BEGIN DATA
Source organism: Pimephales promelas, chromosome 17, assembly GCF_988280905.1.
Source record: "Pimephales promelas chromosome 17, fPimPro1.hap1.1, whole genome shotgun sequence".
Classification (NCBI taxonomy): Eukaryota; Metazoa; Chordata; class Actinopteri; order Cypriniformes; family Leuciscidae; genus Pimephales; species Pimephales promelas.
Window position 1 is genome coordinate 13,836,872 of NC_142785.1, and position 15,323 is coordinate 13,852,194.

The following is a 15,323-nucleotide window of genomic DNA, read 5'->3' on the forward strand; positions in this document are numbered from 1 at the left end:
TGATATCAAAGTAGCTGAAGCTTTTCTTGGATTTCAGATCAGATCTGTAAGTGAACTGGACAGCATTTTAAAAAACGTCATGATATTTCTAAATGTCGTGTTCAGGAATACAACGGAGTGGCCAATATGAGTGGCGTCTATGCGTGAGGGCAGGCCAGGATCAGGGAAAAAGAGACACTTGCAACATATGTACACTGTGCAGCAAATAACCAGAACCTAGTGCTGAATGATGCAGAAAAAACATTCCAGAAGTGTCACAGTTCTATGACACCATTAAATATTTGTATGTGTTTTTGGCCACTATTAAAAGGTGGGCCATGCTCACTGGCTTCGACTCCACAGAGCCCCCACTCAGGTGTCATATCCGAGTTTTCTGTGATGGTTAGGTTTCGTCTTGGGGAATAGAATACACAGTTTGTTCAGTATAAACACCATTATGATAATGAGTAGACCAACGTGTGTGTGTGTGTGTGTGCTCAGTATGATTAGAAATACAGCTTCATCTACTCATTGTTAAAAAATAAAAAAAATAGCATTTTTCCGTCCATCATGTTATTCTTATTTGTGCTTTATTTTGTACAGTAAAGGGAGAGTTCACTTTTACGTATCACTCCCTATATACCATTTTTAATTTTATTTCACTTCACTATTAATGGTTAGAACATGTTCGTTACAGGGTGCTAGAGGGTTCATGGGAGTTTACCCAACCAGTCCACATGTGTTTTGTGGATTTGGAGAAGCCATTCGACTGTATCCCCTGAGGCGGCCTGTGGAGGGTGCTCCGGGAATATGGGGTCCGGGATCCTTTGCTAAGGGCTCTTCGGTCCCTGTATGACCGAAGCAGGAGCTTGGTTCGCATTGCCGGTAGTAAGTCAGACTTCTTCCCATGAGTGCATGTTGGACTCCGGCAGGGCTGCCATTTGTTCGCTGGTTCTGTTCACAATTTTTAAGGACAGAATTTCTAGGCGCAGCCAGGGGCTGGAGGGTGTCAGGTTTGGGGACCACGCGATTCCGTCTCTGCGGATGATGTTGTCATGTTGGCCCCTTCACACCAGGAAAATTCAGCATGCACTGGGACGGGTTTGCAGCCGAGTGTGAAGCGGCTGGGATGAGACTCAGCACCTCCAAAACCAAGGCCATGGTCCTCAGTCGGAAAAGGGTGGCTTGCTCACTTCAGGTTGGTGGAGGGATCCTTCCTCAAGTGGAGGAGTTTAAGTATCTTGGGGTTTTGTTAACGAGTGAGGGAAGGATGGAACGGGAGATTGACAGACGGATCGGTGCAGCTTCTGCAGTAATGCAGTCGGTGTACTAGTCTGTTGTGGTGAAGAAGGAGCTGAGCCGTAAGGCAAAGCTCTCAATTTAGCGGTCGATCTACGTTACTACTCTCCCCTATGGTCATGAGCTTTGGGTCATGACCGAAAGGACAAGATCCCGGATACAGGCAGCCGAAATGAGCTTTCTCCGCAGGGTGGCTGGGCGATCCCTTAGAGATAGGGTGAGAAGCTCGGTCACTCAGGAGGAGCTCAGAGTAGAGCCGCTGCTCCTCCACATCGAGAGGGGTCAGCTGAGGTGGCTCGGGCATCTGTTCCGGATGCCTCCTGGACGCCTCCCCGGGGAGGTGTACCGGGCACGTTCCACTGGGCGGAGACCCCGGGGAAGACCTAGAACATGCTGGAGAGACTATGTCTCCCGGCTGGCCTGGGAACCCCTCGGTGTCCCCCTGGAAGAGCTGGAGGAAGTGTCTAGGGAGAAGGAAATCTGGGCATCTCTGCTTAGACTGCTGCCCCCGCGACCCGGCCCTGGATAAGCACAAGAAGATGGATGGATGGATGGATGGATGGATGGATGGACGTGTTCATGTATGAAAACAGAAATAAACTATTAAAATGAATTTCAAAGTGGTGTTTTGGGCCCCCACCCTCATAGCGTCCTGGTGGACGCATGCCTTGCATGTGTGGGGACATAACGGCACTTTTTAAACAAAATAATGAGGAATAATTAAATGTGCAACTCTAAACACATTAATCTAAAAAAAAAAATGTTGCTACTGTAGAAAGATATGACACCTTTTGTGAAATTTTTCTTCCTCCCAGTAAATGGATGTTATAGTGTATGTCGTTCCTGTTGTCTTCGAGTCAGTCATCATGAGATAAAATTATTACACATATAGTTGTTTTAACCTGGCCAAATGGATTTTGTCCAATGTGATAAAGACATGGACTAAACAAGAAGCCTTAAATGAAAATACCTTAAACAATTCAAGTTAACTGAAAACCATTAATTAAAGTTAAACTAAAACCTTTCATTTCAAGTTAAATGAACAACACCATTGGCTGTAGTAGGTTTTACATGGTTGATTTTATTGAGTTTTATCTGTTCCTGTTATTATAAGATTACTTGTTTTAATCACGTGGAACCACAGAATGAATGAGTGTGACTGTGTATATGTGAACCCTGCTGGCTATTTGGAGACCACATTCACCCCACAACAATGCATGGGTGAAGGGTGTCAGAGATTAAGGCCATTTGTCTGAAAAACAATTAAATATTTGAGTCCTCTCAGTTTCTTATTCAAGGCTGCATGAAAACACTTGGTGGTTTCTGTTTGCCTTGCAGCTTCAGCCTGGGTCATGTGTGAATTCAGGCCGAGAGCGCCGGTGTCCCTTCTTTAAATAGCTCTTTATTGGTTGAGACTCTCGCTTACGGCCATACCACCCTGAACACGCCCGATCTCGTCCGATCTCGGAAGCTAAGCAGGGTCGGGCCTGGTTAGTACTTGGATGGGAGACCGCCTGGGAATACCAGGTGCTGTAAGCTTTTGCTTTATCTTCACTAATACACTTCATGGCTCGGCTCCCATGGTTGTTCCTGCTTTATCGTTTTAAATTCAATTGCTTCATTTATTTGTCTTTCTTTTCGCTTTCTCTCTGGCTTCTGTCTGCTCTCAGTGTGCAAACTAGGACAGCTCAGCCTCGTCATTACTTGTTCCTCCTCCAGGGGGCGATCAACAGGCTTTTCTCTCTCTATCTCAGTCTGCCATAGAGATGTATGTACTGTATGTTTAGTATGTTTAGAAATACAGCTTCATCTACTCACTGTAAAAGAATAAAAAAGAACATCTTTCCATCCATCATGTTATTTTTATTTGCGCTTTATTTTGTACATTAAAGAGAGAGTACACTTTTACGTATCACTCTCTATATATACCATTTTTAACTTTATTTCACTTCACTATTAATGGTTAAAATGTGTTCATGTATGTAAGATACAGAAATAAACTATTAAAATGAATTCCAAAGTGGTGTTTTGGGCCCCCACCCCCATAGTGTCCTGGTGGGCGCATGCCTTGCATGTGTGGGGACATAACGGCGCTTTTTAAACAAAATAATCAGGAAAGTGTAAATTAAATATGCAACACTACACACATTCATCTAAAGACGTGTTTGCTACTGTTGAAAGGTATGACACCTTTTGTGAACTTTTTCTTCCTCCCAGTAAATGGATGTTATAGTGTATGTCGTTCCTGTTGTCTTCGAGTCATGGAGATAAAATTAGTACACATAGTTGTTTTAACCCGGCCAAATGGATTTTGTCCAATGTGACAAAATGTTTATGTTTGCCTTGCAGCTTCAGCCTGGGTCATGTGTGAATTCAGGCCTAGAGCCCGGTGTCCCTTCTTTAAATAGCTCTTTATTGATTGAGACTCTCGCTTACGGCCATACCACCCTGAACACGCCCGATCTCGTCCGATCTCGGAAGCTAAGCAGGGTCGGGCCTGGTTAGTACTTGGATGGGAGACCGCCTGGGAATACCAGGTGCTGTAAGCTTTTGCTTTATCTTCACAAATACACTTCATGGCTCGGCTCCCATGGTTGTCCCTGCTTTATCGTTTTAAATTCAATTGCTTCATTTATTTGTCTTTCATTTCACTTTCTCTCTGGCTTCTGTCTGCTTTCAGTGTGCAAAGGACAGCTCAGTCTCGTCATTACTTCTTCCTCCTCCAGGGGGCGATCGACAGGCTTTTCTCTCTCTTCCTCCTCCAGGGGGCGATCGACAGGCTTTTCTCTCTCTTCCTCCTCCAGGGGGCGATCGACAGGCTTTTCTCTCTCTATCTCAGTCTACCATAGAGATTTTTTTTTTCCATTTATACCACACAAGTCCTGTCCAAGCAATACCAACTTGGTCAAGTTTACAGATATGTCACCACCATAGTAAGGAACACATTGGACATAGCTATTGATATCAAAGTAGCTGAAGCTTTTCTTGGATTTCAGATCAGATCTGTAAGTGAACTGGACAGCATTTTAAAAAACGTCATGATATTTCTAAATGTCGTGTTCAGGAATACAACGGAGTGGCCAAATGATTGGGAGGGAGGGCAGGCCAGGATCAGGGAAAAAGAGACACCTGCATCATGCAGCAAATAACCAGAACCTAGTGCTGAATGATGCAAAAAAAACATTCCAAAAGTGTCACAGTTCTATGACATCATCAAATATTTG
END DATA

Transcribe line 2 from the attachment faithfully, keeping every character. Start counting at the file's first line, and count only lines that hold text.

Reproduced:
Source record: "Pimephales promelas chromosome 17, fPimPro1.hap1.1, whole genome shotgun sequence".